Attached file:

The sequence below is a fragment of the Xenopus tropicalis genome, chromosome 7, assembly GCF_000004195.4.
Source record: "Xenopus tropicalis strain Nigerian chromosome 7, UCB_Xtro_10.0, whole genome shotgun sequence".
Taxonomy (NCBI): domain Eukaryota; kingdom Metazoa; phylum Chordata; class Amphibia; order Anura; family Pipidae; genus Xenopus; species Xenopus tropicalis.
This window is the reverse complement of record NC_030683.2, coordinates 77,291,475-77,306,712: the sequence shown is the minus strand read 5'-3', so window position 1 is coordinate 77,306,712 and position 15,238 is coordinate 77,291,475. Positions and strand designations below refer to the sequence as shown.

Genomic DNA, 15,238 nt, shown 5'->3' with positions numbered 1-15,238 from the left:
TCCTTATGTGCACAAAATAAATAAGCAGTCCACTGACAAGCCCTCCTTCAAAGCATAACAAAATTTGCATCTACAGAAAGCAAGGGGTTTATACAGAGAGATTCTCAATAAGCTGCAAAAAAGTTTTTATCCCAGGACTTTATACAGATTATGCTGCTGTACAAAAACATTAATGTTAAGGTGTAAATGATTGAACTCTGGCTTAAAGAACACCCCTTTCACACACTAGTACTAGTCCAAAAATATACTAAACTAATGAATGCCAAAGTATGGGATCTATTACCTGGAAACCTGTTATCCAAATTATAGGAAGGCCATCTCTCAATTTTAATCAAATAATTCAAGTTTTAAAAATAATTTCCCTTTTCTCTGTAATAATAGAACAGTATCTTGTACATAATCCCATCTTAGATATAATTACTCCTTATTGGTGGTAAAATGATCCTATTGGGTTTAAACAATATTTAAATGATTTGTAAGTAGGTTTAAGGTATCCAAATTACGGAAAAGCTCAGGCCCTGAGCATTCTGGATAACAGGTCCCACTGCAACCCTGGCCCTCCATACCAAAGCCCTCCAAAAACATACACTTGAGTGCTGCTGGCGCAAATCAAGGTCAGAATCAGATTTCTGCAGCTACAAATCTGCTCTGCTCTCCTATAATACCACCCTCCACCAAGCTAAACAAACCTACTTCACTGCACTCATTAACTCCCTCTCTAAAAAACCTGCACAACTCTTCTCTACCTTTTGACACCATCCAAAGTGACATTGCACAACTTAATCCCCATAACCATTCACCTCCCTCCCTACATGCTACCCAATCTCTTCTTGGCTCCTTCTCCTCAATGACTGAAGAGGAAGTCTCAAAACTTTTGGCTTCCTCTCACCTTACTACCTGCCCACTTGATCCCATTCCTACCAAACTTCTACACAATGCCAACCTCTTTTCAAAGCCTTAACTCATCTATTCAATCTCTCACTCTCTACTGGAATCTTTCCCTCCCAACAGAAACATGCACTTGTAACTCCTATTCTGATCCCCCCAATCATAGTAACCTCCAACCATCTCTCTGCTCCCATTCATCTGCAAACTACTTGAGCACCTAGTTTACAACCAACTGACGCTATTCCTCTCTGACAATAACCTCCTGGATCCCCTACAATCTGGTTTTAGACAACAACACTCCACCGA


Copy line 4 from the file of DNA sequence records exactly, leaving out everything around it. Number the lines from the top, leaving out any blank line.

This window is the reverse complement of record NC_030683.2, coordinates 77,291,475-77,306,712: the sequence shown is the minus strand read 5'-3', so window position 1 is coordinate 77,306,712 and position 15,238 is coordinate 77,291,475. Positions and strand designations below refer to the sequence as shown.